LONDON, Ohio — Three days before the custodial death of George Floyd in Minneapolis, sparking national calls for changes in officer training and reimagining law enforcement, Ohio’s attorney general axed 31 advanced instructor positions from the Ohio Peace Officer Training Academy (OPOTA) citing an insolvent academy budget and a need for restructuring.
The move has infuriated some of the laid off instructors, who say they spent years attending state and national conferences to study the latest best practices in policing, ABC6 reported.
“We were all treated unfairly. Some have taken other jobs, some moved on and some are still in limbo,” said a laid-off instructor who wished to remain anonymous. “We were doing a good job for the officers of the state, and we were all blindsided by this decision.”
OPOTA describes itself as “providing instruction in basic, advanced, and technical subjects.” For years, it had been funded in part by statewide casino earnings, which were either devoted elsewhere of late or dried up in the spring due to COVID-19 closures.
“All the financial reasons (due to COVID-19) accelerated it,” explained attorney general Dave Yost on Friday. “But…by last summer we were already discussing how we were going to move forward. There were some unwelcome things I found.”
Yost says upon inspecting OPOTA and its London-based campus — which last received major funding in 2017 — he found that visiting officers and police departments were reporting dissatisfaction with the trainings.
“They preferred, when they had the option, to get their training elsewhere. Enrollment in a lot of classes had been decreasing over time,” Yost said. A spokesman for his office said some classes were down to only five attendees.
Instructors at OPOTA are often former police officers and are considered to be among the most knowledgeable resources for police training statewide. Among their responsibilities, the advancing training instructors certify other police officers to become trainers in their own departments, such as at the Columbus Police Academy.
“Who will certify them to teach?” asked one laid-off instructor who asked to remain anonymous. “They will have to travel other places, even out of state to attend classes by vendor companies.”
One law enforcement professional told Law Officer the extraordinary training facility has top notch instructors, and the layoffs are unfortunate.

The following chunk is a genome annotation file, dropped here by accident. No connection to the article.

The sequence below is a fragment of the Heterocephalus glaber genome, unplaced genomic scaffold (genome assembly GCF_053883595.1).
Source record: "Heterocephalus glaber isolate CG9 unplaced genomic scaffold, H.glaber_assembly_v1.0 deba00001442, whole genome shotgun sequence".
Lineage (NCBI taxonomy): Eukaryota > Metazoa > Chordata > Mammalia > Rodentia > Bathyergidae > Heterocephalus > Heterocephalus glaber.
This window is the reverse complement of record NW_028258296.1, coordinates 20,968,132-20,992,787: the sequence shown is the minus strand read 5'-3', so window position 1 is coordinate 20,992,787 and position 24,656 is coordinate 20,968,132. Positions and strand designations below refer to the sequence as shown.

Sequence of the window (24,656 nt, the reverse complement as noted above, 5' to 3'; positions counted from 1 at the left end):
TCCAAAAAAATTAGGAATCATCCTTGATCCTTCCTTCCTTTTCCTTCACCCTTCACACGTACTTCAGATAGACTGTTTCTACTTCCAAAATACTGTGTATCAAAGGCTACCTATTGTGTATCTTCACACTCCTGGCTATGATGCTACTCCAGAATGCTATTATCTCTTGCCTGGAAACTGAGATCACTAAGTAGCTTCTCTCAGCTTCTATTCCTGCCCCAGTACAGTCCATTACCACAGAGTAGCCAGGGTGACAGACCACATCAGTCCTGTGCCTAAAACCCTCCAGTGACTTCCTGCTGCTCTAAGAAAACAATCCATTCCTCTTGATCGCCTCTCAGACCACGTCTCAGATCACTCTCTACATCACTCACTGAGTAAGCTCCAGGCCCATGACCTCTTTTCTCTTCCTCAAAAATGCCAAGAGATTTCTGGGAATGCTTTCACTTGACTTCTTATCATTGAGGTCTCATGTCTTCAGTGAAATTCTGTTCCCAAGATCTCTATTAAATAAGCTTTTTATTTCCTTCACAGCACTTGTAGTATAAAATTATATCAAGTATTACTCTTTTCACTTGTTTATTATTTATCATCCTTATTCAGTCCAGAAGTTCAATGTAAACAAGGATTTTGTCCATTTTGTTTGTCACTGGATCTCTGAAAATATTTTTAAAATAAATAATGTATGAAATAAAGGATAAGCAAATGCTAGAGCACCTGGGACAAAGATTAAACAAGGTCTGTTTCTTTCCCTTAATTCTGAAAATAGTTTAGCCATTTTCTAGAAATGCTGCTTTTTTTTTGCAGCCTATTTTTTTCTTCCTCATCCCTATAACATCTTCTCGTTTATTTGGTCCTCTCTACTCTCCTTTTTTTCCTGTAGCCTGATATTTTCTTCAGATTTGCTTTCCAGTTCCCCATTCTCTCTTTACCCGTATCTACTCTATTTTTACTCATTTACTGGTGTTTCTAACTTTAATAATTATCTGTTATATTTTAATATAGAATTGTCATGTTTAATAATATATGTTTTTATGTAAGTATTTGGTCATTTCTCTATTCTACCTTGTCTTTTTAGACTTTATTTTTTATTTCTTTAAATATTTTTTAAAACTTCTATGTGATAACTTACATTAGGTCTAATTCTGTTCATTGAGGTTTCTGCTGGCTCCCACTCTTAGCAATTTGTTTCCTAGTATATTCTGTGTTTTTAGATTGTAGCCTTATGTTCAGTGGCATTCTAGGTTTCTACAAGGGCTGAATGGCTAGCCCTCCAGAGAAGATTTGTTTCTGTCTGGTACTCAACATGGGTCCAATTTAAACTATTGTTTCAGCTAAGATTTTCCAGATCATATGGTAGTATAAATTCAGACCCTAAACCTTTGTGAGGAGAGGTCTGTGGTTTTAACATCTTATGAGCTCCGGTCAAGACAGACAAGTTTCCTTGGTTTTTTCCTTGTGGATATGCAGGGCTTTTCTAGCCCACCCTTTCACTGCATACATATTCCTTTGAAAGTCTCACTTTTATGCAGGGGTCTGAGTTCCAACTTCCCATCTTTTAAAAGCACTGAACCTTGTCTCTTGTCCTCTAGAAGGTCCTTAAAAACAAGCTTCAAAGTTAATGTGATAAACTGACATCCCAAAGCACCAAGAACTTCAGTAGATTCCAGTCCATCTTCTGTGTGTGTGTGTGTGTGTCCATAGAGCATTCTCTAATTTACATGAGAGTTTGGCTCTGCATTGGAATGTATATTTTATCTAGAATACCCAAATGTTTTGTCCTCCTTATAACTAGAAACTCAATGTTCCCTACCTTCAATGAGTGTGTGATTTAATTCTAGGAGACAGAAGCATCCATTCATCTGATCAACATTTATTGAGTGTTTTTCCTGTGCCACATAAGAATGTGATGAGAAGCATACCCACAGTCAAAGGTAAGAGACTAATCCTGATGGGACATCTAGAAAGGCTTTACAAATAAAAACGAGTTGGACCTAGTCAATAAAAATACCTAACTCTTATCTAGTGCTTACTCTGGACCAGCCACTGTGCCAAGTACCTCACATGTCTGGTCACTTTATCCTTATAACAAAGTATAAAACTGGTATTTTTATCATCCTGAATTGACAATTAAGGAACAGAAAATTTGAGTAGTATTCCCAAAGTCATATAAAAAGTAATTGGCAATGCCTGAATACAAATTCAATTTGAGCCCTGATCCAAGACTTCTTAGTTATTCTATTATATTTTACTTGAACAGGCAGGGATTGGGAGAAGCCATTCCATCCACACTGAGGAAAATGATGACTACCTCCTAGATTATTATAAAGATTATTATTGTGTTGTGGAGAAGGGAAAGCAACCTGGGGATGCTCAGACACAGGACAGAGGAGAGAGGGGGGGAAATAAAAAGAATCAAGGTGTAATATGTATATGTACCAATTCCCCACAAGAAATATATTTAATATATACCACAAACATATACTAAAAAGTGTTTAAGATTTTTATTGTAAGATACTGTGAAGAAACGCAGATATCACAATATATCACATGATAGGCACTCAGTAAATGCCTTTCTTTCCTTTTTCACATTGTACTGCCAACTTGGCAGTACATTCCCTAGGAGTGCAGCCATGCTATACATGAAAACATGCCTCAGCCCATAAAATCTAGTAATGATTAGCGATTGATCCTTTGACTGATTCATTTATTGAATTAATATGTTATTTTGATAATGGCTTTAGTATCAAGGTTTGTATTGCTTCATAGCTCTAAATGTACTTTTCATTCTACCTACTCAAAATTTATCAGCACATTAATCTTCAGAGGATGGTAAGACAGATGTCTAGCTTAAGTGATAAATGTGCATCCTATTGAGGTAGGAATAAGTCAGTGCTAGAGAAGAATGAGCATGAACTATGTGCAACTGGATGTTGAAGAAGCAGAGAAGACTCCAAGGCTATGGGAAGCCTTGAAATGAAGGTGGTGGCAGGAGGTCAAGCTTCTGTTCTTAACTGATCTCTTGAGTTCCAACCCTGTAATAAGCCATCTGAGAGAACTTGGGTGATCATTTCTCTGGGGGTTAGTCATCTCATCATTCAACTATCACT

“OPOTA is one of the finest facilities with some of the best trainers in the profession.” said Maj. Travis Yates, author of The Courageous Police Leader. “I am sad to see this happen.”
According to Yost, it is unclear right now how Ohio’s continuum of certified training will be upheld or whether out-of-state certifications will be recognized.
“If they say ‘you’re credentialed,’ would we accept that? I don’t know the answer to that, candidly,” said Yost. “We might.”
In addition to cutting advanced instructor positions, the state’s AG eliminated seven clerks, three administrative professionals and three deputy directors at OPOTA.
Yost said certain staff were preserved to conduct trainings, although all in-person sessions have been canceled until September due to COVID-19. The OPOTA campus in London, including its professional driving course and shooting range, have been closed for instruction, according to ABC6.
The attorney general hopes to restructure OPOTA. Part of his plan includes a departure from the campus-based training at sites in London and Richland, Ohio. Instead, Yost says community colleges — some of which already offer criminal justice degrees certified by OPOTA — will be asked to host law enforcement trainings, so that officers may receive critical instruction without traveling to week-long sessions that require room and board to be paid by police departments.
Without advanced training staff, Yost said current law enforcement officers might carry out trainings, supplemented by traveling national organizations such as CALEA.
Appearing with Governor Mike DeWine on Wednesday, Yost also called for a permanent funding stream in the state budget to help pay for OPOTA’s new model.
“We simply have to get serious about training, and paying for it. It ain’t free,” said Yost.
The attorney general expects restructuring of OPOTA to take about 18 – 24 months.
“The questions that I’m asking are not just, ‘how are we training on use of force,’ but ‘to what end (are we training)?'” said Yost. “If you’ve got a public intoxication case, there probably is not a scenario where that should end up with a dead body on the ground.”